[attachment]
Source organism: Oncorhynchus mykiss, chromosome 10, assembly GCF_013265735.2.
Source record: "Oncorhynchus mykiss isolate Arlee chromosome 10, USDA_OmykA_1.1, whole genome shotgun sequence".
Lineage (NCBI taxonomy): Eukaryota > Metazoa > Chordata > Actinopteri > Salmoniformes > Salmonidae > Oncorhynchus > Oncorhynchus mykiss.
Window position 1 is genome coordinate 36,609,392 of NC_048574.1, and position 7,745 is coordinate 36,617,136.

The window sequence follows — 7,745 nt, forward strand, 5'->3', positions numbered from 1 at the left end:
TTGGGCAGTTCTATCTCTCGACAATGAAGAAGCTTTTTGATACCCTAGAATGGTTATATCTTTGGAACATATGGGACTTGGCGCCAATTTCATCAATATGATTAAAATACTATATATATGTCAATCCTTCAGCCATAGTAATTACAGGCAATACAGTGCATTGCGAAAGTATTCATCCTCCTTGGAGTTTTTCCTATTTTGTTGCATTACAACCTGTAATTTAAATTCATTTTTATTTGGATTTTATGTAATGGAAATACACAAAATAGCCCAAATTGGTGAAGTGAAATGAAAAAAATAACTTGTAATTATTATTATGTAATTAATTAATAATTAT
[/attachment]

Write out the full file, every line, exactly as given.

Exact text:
Source organism: Oncorhynchus mykiss, chromosome 10, assembly GCF_013265735.2.
Source record: "Oncorhynchus mykiss isolate Arlee chromosome 10, USDA_OmykA_1.1, whole genome shotgun sequence".
Lineage (NCBI taxonomy): Eukaryota > Metazoa > Chordata > Actinopteri > Salmoniformes > Salmonidae > Oncorhynchus > Oncorhynchus mykiss.
Window position 1 is genome coordinate 36,609,392 of NC_048574.1, and position 7,745 is coordinate 36,617,136.

The window sequence follows — 7,745 nt, forward strand, 5'->3', positions numbered from 1 at the left end:
TTGGGCAGTTCTATCTCTCGACAATGAAGAAGCTTTTTGATACCCTAGAATGGTTATATCTTTGGAACATATGGGACTTGGCGCCAATTTCATCAATATGATTAAAATACTATATATATGTCAATCCTTCAGCCATAGTAATTACAGGCAATACAGTGCATTGCGAAAGTATTCATCCTCCTTGGAGTTTTTCCTATTTTGTTGCATTACAACCTGTAATTTAAATTCATTTTTATTTGGATTTTATGTAATGGAAATACACAAAATAGCCCAAATTGGTGAAGTGAAATGAAAAAAATAACTTGTAATTATTATTATGTAATTAATTAATAATTAT